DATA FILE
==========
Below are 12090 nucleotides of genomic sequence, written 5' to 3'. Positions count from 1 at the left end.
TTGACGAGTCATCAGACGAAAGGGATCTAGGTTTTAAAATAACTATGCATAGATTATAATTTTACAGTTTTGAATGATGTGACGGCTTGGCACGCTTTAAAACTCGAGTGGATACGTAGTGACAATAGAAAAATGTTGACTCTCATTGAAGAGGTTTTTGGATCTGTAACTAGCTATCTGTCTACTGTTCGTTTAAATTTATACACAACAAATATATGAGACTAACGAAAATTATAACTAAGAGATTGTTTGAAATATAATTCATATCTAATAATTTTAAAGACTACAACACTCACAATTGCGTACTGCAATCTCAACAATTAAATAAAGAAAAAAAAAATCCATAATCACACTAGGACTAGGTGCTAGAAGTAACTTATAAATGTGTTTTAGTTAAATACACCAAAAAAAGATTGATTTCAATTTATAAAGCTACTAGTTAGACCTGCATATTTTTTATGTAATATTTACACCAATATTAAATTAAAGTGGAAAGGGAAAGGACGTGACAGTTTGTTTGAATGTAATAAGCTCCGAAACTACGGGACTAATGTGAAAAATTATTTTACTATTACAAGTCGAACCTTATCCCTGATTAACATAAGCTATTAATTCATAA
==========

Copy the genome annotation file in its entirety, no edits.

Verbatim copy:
Below are 12090 nucleotides of genomic sequence, written 5' to 3'. Positions count from 1 at the left end.
TTGACGAGTCATCAGACGAAAGGGATCTAGGTTTTAAAATAACTATGCATAGATTATAATTTTACAGTTTTGAATGATGTGACGGCTTGGCACGCTTTAAAACTCGAGTGGATACGTAGTGACAATAGAAAAATGTTGACTCTCATTGAAGAGGTTTTTGGATCTGTAACTAGCTATCTGTCTACTGTTCGTTTAAATTTATACACAACAAATATATGAGACTAACGAAAATTATAACTAAGAGATTGTTTGAAATATAATTCATATCTAATAATTTTAAAGACTACAACACTCACAATTGCGTACTGCAATCTCAACAATTAAATAAAGAAAAAAAAAATCCATAATCACACTAGGACTAGGTGCTAGAAGTAACTTATAAATGTGTTTTAGTTAAATACACCAAAAAAAGATTGATTTCAATTTATAAAGCTACTAGTTAGACCTGCATATTTTTTATGTAATATTTACACCAATATTAAATTAAAGTGGAAAGGGAAAGGACGTGACAGTTTGTTTGAATGTAATAAGCTCCGAAACTACGGGACTAATGTGAAAAATTATTTTACTATTACAAGTCGAACCTTATCCCTGATTAACATAAGCTATTAATTCATAA